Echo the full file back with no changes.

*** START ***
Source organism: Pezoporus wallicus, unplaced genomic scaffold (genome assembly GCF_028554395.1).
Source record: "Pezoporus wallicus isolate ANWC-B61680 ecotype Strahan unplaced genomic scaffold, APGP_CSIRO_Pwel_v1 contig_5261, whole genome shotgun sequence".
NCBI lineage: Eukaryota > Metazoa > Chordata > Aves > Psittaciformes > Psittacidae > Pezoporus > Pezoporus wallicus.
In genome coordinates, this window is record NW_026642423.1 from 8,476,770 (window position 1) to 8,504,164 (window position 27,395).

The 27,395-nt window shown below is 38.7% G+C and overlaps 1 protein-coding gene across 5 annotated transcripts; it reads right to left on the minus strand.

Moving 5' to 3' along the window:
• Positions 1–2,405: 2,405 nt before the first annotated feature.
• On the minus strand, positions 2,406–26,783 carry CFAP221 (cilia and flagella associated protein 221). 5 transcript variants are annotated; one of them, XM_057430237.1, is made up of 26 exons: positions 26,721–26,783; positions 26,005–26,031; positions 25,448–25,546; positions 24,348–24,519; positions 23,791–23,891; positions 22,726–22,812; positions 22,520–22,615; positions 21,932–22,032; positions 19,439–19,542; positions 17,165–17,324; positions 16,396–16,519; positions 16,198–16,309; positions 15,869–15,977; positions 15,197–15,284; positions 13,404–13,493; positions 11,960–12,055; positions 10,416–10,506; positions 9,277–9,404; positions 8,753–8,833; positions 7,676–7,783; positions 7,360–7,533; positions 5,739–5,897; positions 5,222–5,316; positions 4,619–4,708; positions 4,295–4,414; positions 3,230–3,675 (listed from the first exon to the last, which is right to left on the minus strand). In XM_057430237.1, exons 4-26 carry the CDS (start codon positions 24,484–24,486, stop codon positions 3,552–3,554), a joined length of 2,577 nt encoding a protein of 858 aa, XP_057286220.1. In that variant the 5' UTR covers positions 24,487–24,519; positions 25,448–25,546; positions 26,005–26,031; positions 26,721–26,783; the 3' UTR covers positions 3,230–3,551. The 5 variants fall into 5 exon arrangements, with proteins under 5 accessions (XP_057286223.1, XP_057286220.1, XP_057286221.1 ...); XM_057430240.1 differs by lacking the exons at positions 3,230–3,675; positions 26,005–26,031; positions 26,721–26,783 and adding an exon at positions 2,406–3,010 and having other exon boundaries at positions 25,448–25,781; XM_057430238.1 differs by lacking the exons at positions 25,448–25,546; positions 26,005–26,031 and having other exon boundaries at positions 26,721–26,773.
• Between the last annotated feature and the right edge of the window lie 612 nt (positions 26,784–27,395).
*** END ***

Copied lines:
Source organism: Pezoporus wallicus, unplaced genomic scaffold (genome assembly GCF_028554395.1).
Source record: "Pezoporus wallicus isolate ANWC-B61680 ecotype Strahan unplaced genomic scaffold, APGP_CSIRO_Pwel_v1 contig_5261, whole genome shotgun sequence".
NCBI lineage: Eukaryota > Metazoa > Chordata > Aves > Psittaciformes > Psittacidae > Pezoporus > Pezoporus wallicus.
In genome coordinates, this window is record NW_026642423.1 from 8,476,770 (window position 1) to 8,504,164 (window position 27,395).

The 27,395-nt window shown below is 38.7% G+C and overlaps 1 protein-coding gene across 5 annotated transcripts; it reads right to left on the minus strand.

Moving 5' to 3' along the window:
• Positions 1–2,405: 2,405 nt before the first annotated feature.
• On the minus strand, positions 2,406–26,783 carry CFAP221 (cilia and flagella associated protein 221). 5 transcript variants are annotated; one of them, XM_057430237.1, is made up of 26 exons: positions 26,721–26,783; positions 26,005–26,031; positions 25,448–25,546; positions 24,348–24,519; positions 23,791–23,891; positions 22,726–22,812; positions 22,520–22,615; positions 21,932–22,032; positions 19,439–19,542; positions 17,165–17,324; positions 16,396–16,519; positions 16,198–16,309; positions 15,869–15,977; positions 15,197–15,284; positions 13,404–13,493; positions 11,960–12,055; positions 10,416–10,506; positions 9,277–9,404; positions 8,753–8,833; positions 7,676–7,783; positions 7,360–7,533; positions 5,739–5,897; positions 5,222–5,316; positions 4,619–4,708; positions 4,295–4,414; positions 3,230–3,675 (listed from the first exon to the last, which is right to left on the minus strand). In XM_057430237.1, exons 4-26 carry the CDS (start codon positions 24,484–24,486, stop codon positions 3,552–3,554), a joined length of 2,577 nt encoding a protein of 858 aa, XP_057286220.1. In that variant the 5' UTR covers positions 24,487–24,519; positions 25,448–25,546; positions 26,005–26,031; positions 26,721–26,783; the 3' UTR covers positions 3,230–3,551. The 5 variants fall into 5 exon arrangements, with proteins under 5 accessions (XP_057286223.1, XP_057286220.1, XP_057286221.1 ...); XM_057430240.1 differs by lacking the exons at positions 3,230–3,675; positions 26,005–26,031; positions 26,721–26,783 and adding an exon at positions 2,406–3,010 and having other exon boundaries at positions 25,448–25,781; XM_057430238.1 differs by lacking the exons at positions 25,448–25,546; positions 26,005–26,031 and having other exon boundaries at positions 26,721–26,773.
• Between the last annotated feature and the right edge of the window lie 612 nt (positions 26,784–27,395).